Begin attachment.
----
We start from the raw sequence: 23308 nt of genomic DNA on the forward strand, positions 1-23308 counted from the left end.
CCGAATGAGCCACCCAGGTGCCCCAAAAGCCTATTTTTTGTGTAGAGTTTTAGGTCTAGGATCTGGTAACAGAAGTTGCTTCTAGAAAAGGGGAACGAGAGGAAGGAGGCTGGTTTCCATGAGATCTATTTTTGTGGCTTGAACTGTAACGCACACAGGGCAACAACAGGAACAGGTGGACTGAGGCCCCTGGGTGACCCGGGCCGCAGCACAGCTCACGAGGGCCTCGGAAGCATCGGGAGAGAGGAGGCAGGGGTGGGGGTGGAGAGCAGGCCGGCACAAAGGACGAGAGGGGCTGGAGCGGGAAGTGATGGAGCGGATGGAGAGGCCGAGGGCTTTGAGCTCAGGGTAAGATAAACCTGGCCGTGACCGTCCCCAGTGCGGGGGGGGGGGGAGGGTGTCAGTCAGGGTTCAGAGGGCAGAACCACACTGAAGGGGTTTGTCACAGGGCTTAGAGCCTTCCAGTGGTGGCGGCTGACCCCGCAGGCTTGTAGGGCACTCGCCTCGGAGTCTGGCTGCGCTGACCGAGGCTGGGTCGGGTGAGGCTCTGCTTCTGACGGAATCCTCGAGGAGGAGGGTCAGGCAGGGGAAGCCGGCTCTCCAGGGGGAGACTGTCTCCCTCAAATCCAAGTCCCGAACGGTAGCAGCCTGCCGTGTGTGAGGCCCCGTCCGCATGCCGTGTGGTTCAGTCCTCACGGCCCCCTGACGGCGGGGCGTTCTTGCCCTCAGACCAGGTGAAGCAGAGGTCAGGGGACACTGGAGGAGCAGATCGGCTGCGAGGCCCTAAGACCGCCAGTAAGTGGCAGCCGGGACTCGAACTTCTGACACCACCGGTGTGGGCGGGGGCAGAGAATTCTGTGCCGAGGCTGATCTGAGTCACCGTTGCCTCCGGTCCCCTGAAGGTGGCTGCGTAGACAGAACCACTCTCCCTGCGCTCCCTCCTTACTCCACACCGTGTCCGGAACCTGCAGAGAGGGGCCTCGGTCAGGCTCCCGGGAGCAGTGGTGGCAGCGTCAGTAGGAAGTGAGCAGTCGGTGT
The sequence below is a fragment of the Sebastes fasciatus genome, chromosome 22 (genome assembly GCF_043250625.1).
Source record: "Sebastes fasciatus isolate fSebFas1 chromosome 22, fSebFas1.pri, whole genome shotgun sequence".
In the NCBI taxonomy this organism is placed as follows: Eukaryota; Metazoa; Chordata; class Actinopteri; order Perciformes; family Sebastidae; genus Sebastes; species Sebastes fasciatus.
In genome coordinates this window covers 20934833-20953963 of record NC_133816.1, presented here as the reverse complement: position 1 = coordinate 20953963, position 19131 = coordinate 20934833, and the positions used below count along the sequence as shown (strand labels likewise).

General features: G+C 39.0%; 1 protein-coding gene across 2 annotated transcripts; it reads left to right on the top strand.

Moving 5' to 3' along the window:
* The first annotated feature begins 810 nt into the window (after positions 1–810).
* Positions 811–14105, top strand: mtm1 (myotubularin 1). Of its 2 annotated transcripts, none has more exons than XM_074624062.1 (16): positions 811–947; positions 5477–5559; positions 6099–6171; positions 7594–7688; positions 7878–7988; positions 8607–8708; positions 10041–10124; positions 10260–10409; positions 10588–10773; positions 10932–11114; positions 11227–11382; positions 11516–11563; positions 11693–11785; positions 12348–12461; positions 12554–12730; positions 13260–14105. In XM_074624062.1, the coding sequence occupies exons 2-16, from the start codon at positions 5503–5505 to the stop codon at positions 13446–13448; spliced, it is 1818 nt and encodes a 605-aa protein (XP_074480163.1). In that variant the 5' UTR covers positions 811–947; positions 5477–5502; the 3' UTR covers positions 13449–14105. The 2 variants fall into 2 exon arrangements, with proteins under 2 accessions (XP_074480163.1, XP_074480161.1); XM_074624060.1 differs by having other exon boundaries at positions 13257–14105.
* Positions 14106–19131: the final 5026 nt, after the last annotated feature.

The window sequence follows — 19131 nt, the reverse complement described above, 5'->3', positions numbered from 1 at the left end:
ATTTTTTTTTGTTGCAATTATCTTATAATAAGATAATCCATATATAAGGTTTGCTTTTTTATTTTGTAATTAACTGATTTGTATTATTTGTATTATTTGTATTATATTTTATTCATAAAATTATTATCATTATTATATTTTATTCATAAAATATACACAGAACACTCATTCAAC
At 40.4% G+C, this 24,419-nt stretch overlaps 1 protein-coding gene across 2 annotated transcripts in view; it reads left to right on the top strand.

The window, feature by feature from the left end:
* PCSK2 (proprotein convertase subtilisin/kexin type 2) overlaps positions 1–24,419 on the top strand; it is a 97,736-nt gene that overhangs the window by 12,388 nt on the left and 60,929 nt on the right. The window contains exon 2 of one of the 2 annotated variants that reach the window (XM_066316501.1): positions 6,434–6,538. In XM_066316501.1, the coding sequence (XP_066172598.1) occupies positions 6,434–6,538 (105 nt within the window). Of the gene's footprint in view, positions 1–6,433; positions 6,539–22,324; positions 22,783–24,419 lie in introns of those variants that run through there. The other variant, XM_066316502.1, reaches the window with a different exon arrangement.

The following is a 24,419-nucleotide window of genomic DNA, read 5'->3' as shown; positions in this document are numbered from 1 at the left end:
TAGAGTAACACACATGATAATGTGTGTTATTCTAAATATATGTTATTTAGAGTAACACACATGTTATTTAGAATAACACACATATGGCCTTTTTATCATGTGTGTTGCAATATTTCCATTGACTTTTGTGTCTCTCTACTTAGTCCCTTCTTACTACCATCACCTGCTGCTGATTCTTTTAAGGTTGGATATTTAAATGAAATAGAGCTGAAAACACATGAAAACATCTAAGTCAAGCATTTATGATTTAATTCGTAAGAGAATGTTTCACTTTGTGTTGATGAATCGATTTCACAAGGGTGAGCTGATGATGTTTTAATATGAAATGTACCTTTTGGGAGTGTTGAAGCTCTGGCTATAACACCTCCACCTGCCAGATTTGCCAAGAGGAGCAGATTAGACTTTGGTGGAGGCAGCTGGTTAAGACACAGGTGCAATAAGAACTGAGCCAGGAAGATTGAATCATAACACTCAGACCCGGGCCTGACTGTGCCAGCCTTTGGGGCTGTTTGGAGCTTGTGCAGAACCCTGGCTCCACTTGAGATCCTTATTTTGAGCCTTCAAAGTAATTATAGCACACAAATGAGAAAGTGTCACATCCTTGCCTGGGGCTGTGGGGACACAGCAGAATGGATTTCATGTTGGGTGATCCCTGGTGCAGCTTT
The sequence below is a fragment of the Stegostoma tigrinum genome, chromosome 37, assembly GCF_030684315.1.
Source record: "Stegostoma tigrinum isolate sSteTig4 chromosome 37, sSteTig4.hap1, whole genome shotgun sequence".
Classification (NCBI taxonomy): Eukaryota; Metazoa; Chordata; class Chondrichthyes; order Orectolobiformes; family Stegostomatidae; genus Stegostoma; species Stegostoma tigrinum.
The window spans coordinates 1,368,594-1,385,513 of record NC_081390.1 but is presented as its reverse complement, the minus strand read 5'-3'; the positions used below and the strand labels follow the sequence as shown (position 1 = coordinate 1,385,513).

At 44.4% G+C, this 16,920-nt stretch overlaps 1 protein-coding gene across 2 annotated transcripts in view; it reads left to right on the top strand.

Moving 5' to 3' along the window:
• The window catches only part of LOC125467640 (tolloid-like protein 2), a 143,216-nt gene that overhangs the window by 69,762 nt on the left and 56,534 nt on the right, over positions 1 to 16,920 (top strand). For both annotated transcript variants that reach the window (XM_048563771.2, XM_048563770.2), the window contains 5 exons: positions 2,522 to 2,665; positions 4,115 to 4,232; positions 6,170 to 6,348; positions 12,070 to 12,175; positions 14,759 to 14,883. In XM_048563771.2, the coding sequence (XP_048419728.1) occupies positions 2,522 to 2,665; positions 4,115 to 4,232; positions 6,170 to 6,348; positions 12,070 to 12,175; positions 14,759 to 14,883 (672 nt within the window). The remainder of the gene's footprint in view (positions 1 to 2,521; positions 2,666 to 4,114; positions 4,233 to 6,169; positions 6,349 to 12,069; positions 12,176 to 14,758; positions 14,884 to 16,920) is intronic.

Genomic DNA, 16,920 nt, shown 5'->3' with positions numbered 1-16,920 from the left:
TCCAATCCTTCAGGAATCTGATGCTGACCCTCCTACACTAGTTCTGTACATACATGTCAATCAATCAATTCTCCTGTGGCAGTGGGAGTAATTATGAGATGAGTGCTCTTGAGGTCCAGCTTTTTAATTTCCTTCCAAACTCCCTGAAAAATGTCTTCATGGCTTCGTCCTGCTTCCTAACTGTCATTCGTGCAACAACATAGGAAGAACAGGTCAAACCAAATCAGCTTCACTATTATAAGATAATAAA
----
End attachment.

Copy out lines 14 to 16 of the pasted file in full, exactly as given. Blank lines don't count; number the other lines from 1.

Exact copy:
At 40.4% G+C, this 24,419-nt stretch overlaps 1 protein-coding gene across 2 annotated transcripts in view; it reads left to right on the top strand.

The window, feature by feature from the left end:
* PCSK2 (proprotein convertase subtilisin/kexin type 2) overlaps positions 1–24,419 on the top strand; it is a 97,736-nt gene that overhangs the window by 12,388 nt on the left and 60,929 nt on the right. The window contains exon 2 of one of the 2 annotated variants that reach the window (XM_066316501.1): positions 6,434–6,538. In XM_066316501.1, the coding sequence (XP_066172598.1) occupies positions 6,434–6,538 (105 nt within the window). Of the gene's footprint in view, positions 1–6,433; positions 6,539–22,324; positions 22,783–24,419 lie in introns of those variants that run through there. The other variant, XM_066316502.1, reaches the window with a different exon arrangement.